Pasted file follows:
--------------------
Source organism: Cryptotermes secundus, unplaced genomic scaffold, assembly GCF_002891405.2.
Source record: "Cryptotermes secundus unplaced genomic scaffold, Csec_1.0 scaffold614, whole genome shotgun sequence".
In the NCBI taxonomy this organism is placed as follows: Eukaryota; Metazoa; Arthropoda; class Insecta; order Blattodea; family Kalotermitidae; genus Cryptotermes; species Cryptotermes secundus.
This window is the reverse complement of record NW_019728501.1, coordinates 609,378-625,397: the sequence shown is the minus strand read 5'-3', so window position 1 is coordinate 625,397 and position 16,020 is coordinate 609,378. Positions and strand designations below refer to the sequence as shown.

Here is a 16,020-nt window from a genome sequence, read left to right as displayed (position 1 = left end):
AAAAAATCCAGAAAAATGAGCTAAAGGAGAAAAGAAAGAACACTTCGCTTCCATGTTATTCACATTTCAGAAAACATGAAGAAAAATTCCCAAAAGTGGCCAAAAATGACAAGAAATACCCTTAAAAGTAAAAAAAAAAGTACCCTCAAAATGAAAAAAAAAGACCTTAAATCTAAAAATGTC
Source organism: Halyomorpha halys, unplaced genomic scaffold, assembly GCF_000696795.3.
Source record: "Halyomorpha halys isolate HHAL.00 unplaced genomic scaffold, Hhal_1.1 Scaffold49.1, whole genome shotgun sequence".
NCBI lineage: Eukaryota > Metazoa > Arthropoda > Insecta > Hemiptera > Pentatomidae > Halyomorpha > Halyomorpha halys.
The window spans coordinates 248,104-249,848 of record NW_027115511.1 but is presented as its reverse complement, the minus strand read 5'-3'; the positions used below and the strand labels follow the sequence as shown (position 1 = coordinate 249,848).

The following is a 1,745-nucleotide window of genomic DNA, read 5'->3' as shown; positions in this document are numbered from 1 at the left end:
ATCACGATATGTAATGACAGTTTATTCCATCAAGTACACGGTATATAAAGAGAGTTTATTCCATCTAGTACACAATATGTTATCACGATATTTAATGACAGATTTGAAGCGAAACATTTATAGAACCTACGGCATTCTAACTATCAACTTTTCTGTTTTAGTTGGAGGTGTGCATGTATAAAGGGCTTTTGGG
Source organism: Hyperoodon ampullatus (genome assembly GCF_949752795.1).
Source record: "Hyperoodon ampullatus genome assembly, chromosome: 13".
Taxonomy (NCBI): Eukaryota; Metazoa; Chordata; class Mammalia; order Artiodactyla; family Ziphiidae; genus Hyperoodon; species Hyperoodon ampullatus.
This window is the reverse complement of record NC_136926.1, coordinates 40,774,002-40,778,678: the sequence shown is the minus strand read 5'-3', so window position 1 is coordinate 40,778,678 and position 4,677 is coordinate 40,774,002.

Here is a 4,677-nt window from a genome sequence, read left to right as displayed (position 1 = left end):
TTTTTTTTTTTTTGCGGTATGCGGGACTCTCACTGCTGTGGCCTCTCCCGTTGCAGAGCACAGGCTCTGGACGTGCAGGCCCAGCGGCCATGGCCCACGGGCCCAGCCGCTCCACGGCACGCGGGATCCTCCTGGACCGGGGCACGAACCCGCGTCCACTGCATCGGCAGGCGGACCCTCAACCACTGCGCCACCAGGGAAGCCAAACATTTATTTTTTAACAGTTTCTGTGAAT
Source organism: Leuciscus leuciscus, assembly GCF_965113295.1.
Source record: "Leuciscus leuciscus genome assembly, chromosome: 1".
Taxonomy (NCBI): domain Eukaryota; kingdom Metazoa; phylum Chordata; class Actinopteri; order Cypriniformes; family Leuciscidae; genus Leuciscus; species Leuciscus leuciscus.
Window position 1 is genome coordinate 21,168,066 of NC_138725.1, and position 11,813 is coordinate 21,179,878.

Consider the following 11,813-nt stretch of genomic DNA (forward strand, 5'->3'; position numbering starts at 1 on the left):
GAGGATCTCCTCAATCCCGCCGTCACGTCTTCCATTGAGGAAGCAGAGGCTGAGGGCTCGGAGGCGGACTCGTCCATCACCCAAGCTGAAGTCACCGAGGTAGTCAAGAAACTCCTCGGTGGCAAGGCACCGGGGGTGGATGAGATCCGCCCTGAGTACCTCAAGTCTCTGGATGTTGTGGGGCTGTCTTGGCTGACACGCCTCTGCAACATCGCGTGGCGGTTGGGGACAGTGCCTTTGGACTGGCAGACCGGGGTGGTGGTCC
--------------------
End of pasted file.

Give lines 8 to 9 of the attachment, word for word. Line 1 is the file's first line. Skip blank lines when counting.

Source record: "Halyomorpha halys isolate HHAL.00 unplaced genomic scaffold, Hhal_1.1 Scaffold49.1, whole genome shotgun sequence".
NCBI lineage: Eukaryota > Metazoa > Arthropoda > Insecta > Hemiptera > Pentatomidae > Halyomorpha > Halyomorpha halys.